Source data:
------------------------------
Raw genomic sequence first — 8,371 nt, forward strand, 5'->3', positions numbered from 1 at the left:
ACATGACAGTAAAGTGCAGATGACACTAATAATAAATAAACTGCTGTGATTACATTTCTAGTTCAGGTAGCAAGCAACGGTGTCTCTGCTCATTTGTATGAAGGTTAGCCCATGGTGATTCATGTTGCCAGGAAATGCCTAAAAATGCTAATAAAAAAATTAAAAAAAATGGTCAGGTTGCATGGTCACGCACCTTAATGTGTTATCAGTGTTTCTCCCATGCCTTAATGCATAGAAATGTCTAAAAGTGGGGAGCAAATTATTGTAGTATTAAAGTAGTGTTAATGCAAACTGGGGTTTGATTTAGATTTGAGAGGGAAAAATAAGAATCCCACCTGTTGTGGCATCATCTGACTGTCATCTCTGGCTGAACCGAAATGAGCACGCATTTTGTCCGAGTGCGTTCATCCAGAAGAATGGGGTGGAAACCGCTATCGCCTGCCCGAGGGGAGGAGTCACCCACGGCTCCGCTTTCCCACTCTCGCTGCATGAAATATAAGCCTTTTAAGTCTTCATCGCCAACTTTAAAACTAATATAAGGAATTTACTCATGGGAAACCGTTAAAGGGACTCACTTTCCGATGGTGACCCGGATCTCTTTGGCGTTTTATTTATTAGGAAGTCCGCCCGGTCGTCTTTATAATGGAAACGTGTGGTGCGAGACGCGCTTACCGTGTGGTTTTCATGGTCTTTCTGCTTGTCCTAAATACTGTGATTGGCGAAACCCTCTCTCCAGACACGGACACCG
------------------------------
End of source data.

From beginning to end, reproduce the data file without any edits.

Raw genomic sequence first — 8,371 nt, forward strand, 5'->3', positions numbered from 1 at the left:
ACATGACAGTAAAGTGCAGATGACACTAATAATAAATAAACTGCTGTGATTACATTTCTAGTTCAGGTAGCAAGCAACGGTGTCTCTGCTCATTTGTATGAAGGTTAGCCCATGGTGATTCATGTTGCCAGGAAATGCCTAAAAATGCTAATAAAAAAATTAAAAAAAATGGTCAGGTTGCATGGTCACGCACCTTAATGTGTTATCAGTGTTTCTCCCATGCCTTAATGCATAGAAATGTCTAAAAGTGGGGAGCAAATTATTGTAGTATTAAAGTAGTGTTAATGCAAACTGGGGTTTGATTTAGATTTGAGAGGGAAAAATAAGAATCCCACCTGTTGTGGCATCATCTGACTGTCATCTCTGGCTGAACCGAAATGAGCACGCATTTTGTCCGAGTGCGTTCATCCAGAAGAATGGGGTGGAAACCGCTATCGCCTGCCCGAGGGGAGGAGTCACCCACGGCTCCGCTTTCCCACTCTCGCTGCATGAAATATAAGCCTTTTAAGTCTTCATCGCCAACTTTAAAACTAATATAAGGAATTTACTCATGGGAAACCGTTAAAGGGACTCACTTTCCGATGGTGACCCGGATCTCTTTGGCGTTTTATTTATTAGGAAGTCCGCCCGGTCGTCTTTATAATGGAAACGTGTGGTGCGAGACGCGCTTACCGTGTGGTTTTCATGGTCTTTCTGCTTGTCCTAAATACTGTGATTGGCGAAACCCTCTCTCCAGACACGGACACCG